At our best we have stumbled, but we have persisted, continuing to think and pray and work together, always wanting to see more fully the incarnation of faith shaping vocation shaping culture. That is our work.

Ray has been most articulate about the reality that in all we do we live into the thesis of The Fabric of Faithfulness, and that as we do so we understand what we do and why we do it with greater clarity. More slowly, I have come to the same conclusion-with a smile, I must confess. When I heard stories of other people, individually and institutionally, choosing to orient their visions and practices by the argument of the book, I was surprised, even as I was glad.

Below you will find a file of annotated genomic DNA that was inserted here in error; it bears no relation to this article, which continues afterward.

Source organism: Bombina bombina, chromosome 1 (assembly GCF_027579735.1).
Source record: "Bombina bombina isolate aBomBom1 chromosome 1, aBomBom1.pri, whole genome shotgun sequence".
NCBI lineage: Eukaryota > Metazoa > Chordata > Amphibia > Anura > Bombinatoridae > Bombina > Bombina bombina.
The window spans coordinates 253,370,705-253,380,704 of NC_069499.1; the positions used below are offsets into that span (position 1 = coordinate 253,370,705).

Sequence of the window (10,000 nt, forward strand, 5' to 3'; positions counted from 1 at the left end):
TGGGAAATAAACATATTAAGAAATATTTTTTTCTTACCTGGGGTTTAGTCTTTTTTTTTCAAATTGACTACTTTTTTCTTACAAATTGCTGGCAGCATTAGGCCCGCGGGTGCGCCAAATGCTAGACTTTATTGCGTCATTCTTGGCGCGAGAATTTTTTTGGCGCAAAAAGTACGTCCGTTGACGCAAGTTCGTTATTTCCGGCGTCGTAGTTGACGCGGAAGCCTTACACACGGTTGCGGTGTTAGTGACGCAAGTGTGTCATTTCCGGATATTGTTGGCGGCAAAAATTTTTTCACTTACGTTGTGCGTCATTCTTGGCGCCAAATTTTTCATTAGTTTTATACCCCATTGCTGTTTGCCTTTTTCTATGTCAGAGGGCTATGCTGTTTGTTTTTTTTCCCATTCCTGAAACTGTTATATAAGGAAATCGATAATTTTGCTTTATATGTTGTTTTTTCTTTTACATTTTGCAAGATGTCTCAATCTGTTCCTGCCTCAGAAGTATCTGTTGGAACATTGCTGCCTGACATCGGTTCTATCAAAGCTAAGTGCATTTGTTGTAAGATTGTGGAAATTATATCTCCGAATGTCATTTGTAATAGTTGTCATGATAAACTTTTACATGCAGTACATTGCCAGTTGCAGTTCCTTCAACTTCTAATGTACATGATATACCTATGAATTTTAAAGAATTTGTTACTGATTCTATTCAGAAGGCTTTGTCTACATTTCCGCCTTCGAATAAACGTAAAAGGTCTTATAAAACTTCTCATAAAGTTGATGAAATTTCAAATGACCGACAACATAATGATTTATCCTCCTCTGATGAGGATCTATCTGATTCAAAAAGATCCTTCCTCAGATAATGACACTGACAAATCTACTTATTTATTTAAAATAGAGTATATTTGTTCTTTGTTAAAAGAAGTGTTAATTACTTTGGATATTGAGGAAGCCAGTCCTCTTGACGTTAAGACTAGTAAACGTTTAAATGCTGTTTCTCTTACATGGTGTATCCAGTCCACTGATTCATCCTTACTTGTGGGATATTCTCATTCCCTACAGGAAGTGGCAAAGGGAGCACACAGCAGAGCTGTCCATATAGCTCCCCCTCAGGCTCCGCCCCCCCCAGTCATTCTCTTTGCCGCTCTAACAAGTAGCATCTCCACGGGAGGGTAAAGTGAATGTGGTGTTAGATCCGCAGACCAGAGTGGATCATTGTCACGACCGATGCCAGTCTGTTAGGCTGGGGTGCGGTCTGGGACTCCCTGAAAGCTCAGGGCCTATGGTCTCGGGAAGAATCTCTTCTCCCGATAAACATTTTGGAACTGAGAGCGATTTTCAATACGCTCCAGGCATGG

And yet, of course, it made all the sense in the world. The research I did for the PhD never seemed as if it was rocket-science; more that I was touching truths that were palpable-which in fact is the way that one of the early reviewers described its thesis. The insights were ones that could be “touched” by all, as they were not abstract and theoretical, beyond the experience of ordinary people in ordinary places. There has always been a wonderful sense of “Yes, of course, that’s true.”

What is the thesis? On the one hand, the first half of the book examines why it is so very hard-under the conditions of modern and postmodern life -to have a coherent life, to connect our worldviews with our way of life. On the other, the second half of the book tells the story of a more seamless life through windows into men and women who have kept on keeping on, in particular focusing on three habits of heart characterizing everyone whose story is told.